Van Buren was born in Kinderhook in 1782 shortly
after the colonies successfully ended their
fight for independence. As President of the
United States, the first to be born under the
US flag, Martin Van Buren continued the the
era of Jacksonian Democracy. Not until his defeat
for the presidency in 1848 did Van Buren give
up public life. Subsequentaly Lindenwald became
his retirement home.
Van Buren returned to the place of his nativity
on Saturday last . . . (After the lapse of a
long series of years, spent in the service of
his country, he has returned to the home of
his youth, probably to spend the evening of
his days among those who have long appreciated
the splendor of his genius and admired his virtues."
--Kinderhook Sentinel, May 1841.
in 1797 as the Van Ness mansion, and purchased
by Van Buren in 1839, the home was extensively
modified by architect Richards Upjohn in 1849.
Upjohn changed the house from a large Georgian
style brick structure to a fashionable early
Victorian mansion modeled after the grand villas
of northern Italy. Van Buren renamed it Lindenwald
( Linden Woods ) after the trees that were on
Lindenwald, Van Buren spent his retirement years,
pampered by his daughters-in-law, honored by
his neighbors and by famous visitors. On July
24, 1862, Van Buren died of bronchial asthma
at Lindenwald. He would have been pleased to
know that 81 carriages, including that of the
Governor of New York, followed his hearse to
the nearby cemetery of the Dutch Reformed Church.
After Van Buren's death the house changed owners
many times until 1970 when it became part of
the National Park Service as the Martin Van
Buren National Historic Site, and today is a
National Historic Landmark. As is typical of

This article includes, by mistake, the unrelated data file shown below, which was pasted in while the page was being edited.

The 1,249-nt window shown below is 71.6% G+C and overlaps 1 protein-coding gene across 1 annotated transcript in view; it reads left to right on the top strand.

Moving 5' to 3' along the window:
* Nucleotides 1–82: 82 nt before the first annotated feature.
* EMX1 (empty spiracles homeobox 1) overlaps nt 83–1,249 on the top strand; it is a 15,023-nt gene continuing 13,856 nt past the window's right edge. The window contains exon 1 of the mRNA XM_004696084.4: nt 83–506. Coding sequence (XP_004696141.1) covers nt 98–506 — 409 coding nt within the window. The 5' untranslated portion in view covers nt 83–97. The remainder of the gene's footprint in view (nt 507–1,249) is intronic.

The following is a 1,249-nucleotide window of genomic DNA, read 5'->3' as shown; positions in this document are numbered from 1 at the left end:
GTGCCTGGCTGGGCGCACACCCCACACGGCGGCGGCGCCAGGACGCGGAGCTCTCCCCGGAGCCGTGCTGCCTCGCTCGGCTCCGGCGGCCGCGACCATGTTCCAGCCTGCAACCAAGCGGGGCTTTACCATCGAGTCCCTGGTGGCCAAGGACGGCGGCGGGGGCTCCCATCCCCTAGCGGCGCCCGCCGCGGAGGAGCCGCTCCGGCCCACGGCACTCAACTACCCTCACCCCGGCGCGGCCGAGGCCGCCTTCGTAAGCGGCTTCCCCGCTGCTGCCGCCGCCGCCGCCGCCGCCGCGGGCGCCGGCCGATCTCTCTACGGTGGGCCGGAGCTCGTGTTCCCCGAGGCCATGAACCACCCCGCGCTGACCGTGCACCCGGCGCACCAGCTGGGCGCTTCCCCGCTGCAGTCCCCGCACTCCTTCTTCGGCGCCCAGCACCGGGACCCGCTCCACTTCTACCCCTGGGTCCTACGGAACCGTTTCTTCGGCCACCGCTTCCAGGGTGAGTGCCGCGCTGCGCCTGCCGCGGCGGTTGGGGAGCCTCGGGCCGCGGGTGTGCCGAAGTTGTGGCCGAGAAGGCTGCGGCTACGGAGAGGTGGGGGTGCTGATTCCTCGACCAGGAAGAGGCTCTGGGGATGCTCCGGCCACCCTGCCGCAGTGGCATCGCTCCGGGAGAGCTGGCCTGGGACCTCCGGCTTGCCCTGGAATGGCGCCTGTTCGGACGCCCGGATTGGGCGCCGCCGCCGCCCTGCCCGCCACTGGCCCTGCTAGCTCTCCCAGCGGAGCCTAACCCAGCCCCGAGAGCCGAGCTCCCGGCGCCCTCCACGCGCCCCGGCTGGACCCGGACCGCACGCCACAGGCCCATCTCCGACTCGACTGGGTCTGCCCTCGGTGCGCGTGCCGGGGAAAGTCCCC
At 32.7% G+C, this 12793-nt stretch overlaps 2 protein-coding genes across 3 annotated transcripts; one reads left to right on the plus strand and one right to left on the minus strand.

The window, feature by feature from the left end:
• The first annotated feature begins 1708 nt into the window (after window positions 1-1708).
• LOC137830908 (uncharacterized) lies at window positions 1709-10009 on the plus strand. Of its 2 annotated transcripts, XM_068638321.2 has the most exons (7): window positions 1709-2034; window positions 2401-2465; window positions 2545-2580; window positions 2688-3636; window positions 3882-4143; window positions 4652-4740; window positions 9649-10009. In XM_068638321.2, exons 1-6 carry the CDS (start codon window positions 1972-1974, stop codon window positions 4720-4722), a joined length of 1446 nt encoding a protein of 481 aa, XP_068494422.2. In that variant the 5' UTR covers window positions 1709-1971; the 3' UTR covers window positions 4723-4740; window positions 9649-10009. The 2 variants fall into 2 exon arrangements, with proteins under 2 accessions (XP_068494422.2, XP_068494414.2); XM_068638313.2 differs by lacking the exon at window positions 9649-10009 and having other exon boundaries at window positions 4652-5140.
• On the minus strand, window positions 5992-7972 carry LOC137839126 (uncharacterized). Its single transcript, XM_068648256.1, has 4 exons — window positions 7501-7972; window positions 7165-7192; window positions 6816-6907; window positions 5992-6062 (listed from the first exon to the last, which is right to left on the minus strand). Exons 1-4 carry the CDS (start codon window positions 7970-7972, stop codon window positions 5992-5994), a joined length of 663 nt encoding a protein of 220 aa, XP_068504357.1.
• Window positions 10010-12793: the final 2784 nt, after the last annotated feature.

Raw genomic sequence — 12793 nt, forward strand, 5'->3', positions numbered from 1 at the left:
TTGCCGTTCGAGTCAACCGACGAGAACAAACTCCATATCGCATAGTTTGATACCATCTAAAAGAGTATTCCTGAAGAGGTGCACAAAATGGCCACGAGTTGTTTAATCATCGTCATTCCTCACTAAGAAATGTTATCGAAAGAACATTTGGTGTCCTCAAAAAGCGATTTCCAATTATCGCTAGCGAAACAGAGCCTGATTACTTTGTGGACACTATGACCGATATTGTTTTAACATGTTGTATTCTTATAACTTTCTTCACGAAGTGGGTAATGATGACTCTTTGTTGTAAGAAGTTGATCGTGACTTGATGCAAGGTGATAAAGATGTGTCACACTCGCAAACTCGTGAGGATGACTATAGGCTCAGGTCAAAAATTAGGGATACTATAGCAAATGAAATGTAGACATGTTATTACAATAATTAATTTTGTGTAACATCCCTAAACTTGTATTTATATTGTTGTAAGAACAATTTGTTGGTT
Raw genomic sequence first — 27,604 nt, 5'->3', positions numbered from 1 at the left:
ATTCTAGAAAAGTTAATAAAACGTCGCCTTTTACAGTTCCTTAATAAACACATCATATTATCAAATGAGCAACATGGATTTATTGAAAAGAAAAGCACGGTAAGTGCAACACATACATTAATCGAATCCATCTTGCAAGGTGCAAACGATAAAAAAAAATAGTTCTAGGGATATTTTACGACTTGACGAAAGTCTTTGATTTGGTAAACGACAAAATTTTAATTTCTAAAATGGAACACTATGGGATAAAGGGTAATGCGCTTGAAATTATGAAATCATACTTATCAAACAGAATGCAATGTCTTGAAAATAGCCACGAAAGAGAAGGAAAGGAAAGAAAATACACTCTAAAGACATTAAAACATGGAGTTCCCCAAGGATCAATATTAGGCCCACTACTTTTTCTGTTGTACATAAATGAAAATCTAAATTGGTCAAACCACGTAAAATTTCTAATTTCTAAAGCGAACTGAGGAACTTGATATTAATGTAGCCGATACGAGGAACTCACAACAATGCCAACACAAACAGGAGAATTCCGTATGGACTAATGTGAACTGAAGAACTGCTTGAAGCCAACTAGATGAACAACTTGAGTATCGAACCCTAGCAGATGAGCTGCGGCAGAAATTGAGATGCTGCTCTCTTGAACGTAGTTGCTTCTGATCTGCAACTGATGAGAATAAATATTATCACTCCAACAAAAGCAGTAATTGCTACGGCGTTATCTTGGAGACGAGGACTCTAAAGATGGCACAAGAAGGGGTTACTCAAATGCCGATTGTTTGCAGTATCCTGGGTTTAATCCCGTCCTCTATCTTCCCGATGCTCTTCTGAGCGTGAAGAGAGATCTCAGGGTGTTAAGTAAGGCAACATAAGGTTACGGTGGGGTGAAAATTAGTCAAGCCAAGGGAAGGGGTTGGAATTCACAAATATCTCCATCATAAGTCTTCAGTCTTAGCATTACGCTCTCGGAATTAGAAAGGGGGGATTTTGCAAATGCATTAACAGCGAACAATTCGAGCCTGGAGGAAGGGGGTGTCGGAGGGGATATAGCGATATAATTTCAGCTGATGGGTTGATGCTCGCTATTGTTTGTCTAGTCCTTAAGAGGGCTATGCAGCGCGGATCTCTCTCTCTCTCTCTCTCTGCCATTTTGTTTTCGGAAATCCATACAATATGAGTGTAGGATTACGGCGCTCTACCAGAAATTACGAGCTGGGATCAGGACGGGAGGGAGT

many historic structures maintained by the National
Park Service, Lindenwald is a mixture of careful
conservation, studied restoration and woeful
neglect. When last we visited Lindenwald, the
roof was covered by blue plastic, tacked on
with sticks, for lack of funding necessary to
repair it. The landscape lies fallow and untended
except for a tractor that mows the lawns. Immediately
behind the house are 20th century garages and
structures that jar the senses when viewed as
the backdrop of this magnficent house.
inside, the interiors are carefully and patiently
restored to their state at the time of Van Burens
residency. The wallpaper mural in the central
hall has been completely striped, restored and
replaced, bringing a richness and depth to the
room. The parlors and other ground floor rooms
have been restored and filled with period antiques,
family heirlooms, paintings and appointments
that accurately and lavishly recreate and restore
the house to its importance. As an example of
early Victorian architecture and interiors,
Lindenwald has few rivals. As the residence
of Martin Van Buren, it has even fewer rivals
for importance in American History.
and handicapped accessible tours of the mansion
are available from mid April through November.